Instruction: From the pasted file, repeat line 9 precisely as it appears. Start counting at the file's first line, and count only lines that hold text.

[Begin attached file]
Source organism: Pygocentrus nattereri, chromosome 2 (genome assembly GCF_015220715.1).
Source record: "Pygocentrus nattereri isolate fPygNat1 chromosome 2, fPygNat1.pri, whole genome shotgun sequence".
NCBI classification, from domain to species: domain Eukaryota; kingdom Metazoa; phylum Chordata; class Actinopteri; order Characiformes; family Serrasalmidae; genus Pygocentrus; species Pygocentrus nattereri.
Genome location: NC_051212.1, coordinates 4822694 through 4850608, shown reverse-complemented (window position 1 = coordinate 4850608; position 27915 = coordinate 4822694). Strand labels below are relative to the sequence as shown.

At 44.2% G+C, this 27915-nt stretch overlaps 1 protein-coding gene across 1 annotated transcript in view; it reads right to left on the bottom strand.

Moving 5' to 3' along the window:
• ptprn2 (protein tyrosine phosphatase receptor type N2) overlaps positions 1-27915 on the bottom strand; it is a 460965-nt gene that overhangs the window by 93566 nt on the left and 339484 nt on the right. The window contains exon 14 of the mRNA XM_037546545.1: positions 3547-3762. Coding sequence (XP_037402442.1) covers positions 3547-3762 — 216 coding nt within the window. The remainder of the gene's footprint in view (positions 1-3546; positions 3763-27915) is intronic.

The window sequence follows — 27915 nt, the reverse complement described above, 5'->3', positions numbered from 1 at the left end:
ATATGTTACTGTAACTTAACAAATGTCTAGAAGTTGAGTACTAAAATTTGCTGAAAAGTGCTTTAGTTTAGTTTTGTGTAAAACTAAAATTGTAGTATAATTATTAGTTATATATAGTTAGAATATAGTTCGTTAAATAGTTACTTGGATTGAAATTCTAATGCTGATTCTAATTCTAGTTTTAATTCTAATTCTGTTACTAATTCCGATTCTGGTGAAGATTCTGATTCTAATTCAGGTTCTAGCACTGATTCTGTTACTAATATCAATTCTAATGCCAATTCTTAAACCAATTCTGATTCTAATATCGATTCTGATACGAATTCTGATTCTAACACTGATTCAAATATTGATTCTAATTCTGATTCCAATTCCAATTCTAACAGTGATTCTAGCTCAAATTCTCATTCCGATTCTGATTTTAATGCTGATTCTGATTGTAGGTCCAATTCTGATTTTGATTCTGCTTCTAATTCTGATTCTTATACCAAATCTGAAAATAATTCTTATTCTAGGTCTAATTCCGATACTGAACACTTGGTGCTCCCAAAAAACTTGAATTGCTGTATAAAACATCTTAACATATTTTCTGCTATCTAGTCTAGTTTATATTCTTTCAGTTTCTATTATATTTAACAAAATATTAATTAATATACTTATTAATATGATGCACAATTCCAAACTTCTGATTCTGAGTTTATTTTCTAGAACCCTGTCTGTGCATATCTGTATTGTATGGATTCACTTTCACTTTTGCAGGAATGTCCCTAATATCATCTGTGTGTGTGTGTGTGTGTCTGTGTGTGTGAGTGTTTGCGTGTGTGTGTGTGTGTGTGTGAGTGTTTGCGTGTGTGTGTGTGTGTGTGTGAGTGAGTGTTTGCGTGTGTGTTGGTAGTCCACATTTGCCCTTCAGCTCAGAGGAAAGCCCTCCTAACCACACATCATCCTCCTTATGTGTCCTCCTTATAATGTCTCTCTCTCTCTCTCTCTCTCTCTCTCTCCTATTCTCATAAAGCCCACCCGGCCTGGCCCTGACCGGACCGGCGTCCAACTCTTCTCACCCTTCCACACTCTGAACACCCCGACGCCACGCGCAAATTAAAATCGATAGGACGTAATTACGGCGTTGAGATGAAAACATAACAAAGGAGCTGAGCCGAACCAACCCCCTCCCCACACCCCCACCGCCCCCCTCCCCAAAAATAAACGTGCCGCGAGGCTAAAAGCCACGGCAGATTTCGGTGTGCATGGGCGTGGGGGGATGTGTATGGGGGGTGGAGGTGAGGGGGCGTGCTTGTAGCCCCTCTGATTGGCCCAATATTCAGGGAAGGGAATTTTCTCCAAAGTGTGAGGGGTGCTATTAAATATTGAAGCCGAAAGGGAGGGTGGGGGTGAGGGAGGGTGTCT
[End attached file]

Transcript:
ATATGTTACTGTAACTTAACAAATGTCTAGAAGTTGAGTACTAAAATTTGCTGAAAAGTGCTTTAGTTTAGTTTTGTGTAAAACTAAAATTGTAGTATAATTATTAGTTATATATAGTTAGAATATAGTTCGTTAAATAGTTACTTGGATTGAAATTCTAATGCTGATTCTAATTCTAGTTTTAATTCTAATTCTGTTACTAATTCCGATTCTGGTGAAGATTCTGATTCTAATTCAGGTTCTAGCACTGATTCTGTTACTAATATCAATTCTAATGCCAATTCTTAAACCAATTCTGATTCTAATATCGATTCTGATACGAATTCTGATTCTAACACTGATTCAAATATTGATTCTAATTCTGATTCCAATTCCAATTCTAACAGTGATTCTAGCTCAAATTCTCATTCCGATTCTGATTTTAATGCTGATTCTGATTGTAGGTCCAATTCTGATTTTGATTCTGCTTCTAATTCTGATTCTTATACCAAATCTGAAAATAATTCTTATTCTAGGTCTAATTCCGATACTGAACACTTGGTGCTCCCAAAAAACTTGAATTGCTGTATAAAACATCTTAACATATTTTCTGCTATCTAGTCTAGTTTATATTCTTTCAGTTTCTATTATATTTAACAAAATATTAATTAATATACTTATTAATATGATGCACAATTCCAAACTTCTGATTCTGAGTTTATTTTCTAGAACCCTGTCTGTGCATATCTGTATTGTATGGATTCACTTTCACTTTTGCAGGAATGTCCCTAATATCATCTGTGTGTGTGTGTGTGTGTCTGTGTGTGTGAGTGTTTGCGTGTGTGTGTGTGTGTGTGTGAGTGTTTGCGTGTGTGTGTGTGTGTGTGTGAGTGAGTGTTTGCGTGTGTGTTGGTAGTCCACATTTGCCCTTCAGCTCAGAGGAAAGCCCTCCTAACCACACATCATCCTCCTTATGTGTCCTCCTTATAATGTCTCTCTCTCTCTCTCTCTCTCTCTCTCTCCTATTCTCATAAAGCCCACCCGGCCTGGCCCTGACCGGACCGGCGTCCAACTCTTCTCACCCTTCCACACTCTGAACACCCCGACGCCACGCGCAAATTAAAATCGATAGGACGTAATTACGGCGTTGAGATGAAAACATAACAAAGGAGCTGAGCCGAACCAACCCCCTCCCCACACCCCCACCGCCCCCCTCCCCAAAAATAAACGTGCCGCGAGGCTAAAAGCCACGGCAGATTTCGGTGTGCATGGGCGTGGGGGGATGTGTATGGGGGGTGGAGGTGAGGGGGCGTGCTTGTAGCCCCTCTGATTGGCCCAATATTCAGGGAAGGGAATTTTCTCCAAAGTGTGAGGGGTGCTATTAAATATTGAAGCCGAAAGGGAGGGTGGGGGTGAGGGAGGGTGTCT